Fifth, "But in Scandinavia, jol was only introduced in the 9th century in the first place, taken from whatever geol was among the Christian Anglo-Saxons. Has it occurred to anyone that jol is not an "indigenous" Old Norse word? It would have to be ol, not jol. It is jol because it is a loanword from Old English." I don't have to go any further with this. There are a variety of issues here and I'm not interested in discussing etymology here. Suffice to say produce a source or leave it alone.
Finally, if you want to engage in conversation here, I highly suggest you leave the attitude at the door. If you don't, I can assure you that this conversation will not be fruitful. :bloodofox: (talk) 19:28, 31 December 2012 (UTC)
It is OR but he has a point regarding why Norse has j- . In Denmark we tend to solve it by saying that jul comes from *hwehwla "wheel" and not from jewhla "yule".User:Maunus ·ʍaunus·snunɐw· 06:34, 3 December 2014 (UTC)
Just found the real explanation (I asked indo-europeanist Guus Kroonen and this is what he said): When jeu-/jew- did loose the j- but eu-/ew- subsequently evolved into ju- again. *jeuló is a "Verner variant" of *jeuhla-, jf. OE géohhol. This in turn comes from PIE *Hieu-kʷlo- "age-turn", based on the root *kʷelh₁- 'to turn', which is also part of *kʷe-kʷlo- *wheel.User:Maunus ·ʍaunus·snunɐw· 17:44, 3 December 2014 (UTC)

Yule in Rome[edit]

@Greenshootuk: I reverted your recent removal, as your edit summary appears to have claims at odds with the Pope_Julius_I article. Do you think that article in error? — xaosflux Talk 05:07, 3 December 2014 (UTC)

@Bloodofox:, saw your revert, thanks for the summary information; I have not researched if that section is or is not supported, primarily had issue with the prior edit summary being out of alignment with the reference. — xaosflux Talk 05:53, 3 December 2014 (UTC)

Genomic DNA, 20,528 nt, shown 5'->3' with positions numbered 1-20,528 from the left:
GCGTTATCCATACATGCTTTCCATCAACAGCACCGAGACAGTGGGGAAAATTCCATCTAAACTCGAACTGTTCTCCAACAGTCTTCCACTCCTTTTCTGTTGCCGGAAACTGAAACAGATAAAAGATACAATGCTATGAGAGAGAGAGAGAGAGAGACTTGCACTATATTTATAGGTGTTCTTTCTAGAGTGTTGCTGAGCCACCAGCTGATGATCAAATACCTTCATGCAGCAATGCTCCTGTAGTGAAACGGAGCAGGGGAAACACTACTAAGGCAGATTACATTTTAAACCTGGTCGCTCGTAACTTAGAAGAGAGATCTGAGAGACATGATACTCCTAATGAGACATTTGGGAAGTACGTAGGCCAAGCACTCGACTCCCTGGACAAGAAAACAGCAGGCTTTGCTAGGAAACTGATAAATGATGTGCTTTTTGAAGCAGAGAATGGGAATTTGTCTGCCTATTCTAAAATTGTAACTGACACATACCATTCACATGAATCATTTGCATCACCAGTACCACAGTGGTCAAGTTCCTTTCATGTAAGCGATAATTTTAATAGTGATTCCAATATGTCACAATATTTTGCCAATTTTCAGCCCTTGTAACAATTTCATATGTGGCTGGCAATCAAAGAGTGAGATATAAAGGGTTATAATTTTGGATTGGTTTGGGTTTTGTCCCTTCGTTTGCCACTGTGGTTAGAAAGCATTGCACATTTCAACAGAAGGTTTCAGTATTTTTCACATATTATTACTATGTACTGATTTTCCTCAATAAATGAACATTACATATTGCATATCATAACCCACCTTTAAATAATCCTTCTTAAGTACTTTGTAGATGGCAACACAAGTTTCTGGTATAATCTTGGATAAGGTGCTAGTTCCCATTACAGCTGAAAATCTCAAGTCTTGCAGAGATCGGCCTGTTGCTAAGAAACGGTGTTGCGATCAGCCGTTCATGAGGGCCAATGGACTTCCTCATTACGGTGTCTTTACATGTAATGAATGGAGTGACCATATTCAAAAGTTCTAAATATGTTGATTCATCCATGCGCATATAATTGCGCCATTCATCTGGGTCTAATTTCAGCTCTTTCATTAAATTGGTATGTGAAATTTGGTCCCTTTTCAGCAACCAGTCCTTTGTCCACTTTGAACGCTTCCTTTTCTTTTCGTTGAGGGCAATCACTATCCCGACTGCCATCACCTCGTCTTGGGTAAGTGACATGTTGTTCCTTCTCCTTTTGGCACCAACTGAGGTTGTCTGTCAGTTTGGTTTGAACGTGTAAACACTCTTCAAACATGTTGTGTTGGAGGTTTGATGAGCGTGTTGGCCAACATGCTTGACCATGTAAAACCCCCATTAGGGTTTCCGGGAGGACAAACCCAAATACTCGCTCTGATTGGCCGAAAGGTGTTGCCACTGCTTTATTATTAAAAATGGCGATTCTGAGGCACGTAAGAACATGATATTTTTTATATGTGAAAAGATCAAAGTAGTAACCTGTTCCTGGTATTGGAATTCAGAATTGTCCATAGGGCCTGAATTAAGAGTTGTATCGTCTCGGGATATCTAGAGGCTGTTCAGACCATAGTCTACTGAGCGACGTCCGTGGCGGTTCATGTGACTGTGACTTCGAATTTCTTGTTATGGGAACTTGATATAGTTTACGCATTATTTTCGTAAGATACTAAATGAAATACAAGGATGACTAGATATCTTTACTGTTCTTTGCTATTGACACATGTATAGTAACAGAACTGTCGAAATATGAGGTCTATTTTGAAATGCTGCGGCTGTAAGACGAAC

Turkish word "yıl" (IPA: /jəl/) means "year" and it was first recorded in 8th century Orkhon inscriptions.[1] The inscription reads "men tokuz yigirmi yıl şad olurtım" (I ruled for 29 years as the prince). The word "yıl" has similar forms in other Turkic languages and Mongolian (cıl). I wonder if there is an etymological relationship between the words "yıl" and "yule".--Abuk SABUK (talk) 18:18, 25 December 2014 (UTC)

Unlikely, since yule likely comes from an indo-european word *Hieu-kʷlo meaning "age turn".User:Maunus ·ʍaunus·snunɐw· 18:25, 25 December 2014 (UTC)
  • Still the term "age turn" doesn't seem like a far cry from the word "year". Perhaps the Turkic word has an older Indo-European root. Thanks. (Abuk Sabuk) — Preceding unsigned comment added by (talk) 10:16, 27 December 2014 (UTC)


  1. ^ Nişanyan, Sevan. "yıl". Nişanyan Sözlük. Retrieved 25 December 2014. 

Common Germanic *jeχʷla-[edit]

I haven't read about a proposed Common Germanic word like *jeχʷla-

But if this is the true, it should be mentioned that modern Finnish juhla is pronounced the same way (except for the first vowel). Finnish has a lot of Germanic loan words.

juhla means "feast, celebration" which is mentioned further down in the section as possible meaning. (talk) 19:38, 17 December 2015 (UTC)

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On the Etymology part, should the New Norse word "jol" be with Old Norse, Icelandic and Faroese?[edit]

What's more correct? Old Norse, Icelandic, and Faroese jól; Danish, Swedish, and Norwegian jul, jol and ýlir. or Old Norse, Icelandic, Faroese and New Norse jól; Danish, Swedish, and Norwegian jul and ýlir.

I'm wondering because in New Norse it's written "jol" but in Old Norse, Icelandic and Faroese it's written "jól". I think it should be with Old Norse, Icelandic and Faroese because both "jól" and "jol" is written with an o. The only differnce is the apostrophe.

Is it possible to change the list to this?: Old Norse, Icelandic, Faroese and New Norse jól and jol; Danish, Swedish, and Norwegian jul and ýlir. --EilivUH (talk) 17:32, 11 March 2017 (UTC)

Technically, there is no such thing as a division between "New Norse" and "Norwegian". There are the two standards for written Norwegian, "nynorsk" and "bokmål". Further, as "ó" is considered a spearate letter from "o" in Icelandic ortography, "jol" and "jól" are not more alike than "jol" and "jul".
Andejons (talk) 06:29, 2 May 2017 (UTC)